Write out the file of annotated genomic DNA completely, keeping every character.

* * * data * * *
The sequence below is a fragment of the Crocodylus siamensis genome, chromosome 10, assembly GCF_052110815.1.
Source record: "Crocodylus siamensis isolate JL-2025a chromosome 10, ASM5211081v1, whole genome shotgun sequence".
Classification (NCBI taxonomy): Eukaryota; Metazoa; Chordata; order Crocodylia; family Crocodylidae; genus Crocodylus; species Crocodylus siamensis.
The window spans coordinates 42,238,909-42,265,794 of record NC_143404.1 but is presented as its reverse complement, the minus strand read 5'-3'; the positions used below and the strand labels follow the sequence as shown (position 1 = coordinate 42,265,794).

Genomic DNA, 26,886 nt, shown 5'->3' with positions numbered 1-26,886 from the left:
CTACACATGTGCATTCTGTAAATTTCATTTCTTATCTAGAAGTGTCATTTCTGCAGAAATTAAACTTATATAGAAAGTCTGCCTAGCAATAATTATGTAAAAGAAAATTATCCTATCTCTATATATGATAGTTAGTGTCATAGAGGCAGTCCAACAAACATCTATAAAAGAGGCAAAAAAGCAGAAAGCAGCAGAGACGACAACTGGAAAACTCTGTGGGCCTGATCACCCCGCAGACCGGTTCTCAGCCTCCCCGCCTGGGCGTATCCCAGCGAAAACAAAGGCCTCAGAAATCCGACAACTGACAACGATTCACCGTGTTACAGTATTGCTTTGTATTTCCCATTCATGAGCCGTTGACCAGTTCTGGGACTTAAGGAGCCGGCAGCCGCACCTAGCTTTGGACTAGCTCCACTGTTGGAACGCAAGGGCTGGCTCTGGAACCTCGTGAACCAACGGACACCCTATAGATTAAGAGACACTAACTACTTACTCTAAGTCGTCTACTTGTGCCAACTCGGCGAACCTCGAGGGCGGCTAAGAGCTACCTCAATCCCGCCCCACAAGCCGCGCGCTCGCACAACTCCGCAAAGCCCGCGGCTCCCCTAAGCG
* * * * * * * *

The sequence below is a fragment of the Crocodylus siamensis genome, chromosome 10, assembly GCF_052110815.1.
Source record: "Crocodylus siamensis isolate JL-2025a chromosome 10, ASM5211081v1, whole genome shotgun sequence".
Classification (NCBI taxonomy): Eukaryota; Metazoa; Chordata; order Crocodylia; family Crocodylidae; genus Crocodylus; species Crocodylus siamensis.
The window spans coordinates 42,238,909-42,265,794 of record NC_143404.1 but is presented as its reverse complement, the minus strand read 5'-3'; the positions used below and the strand labels follow the sequence as shown (position 1 = coordinate 42,265,794).

Genomic DNA, 26,886 nt, shown 5'->3' with positions numbered 1-26,886 from the left:
CTACACATGTGCATTCTGTAAATTTCATTTCTTATCTAGAAGTGTCATTTCTGCAGAAATTAAACTTATATAGAAAGTCTGCCTAGCAATAATTATGTAAAAGAAAATTATCCTATCTCTATATATGATAGTTAGTGTCATAGAGGCAGTCCAACAAACATCTATAAAAGAGGCAAAAAAGCAGAAAGCAGCAGAGACGACAACTGGAAAACTCTGTGGGCCTGATCACCCCGCAGACCGGTTCTCAGCCTCCCCGCCTGGGCGTATCCCAGCGAAAACAAAGGCCTCAGAAATCCGACAACTGACAACGATTCACCGTGTTACAGTATTGCTTTGTATTTCCCATTCATGAGCCGTTGACCAGTTCTGGGACTTAAGGAGCCGGCAGCCGCACCTAGCTTTGGACTAGCTCCACTGTTGGAACGCAAGGGCTGGCTCTGGAACCTCGTGAACCAACGGACACCCTATAGATTAAGAGACACTAACTACTTACTCTAAGTCGTCTACTTGTGCCAACTCGGCGAACCTCGAGGGCGGCTAAGAGCTACCTCAATCCCGCCCCACAAGCCGCGCGCTCGCACAACTCCGCAAAGCCCGCGGCTCCCCTAAGCG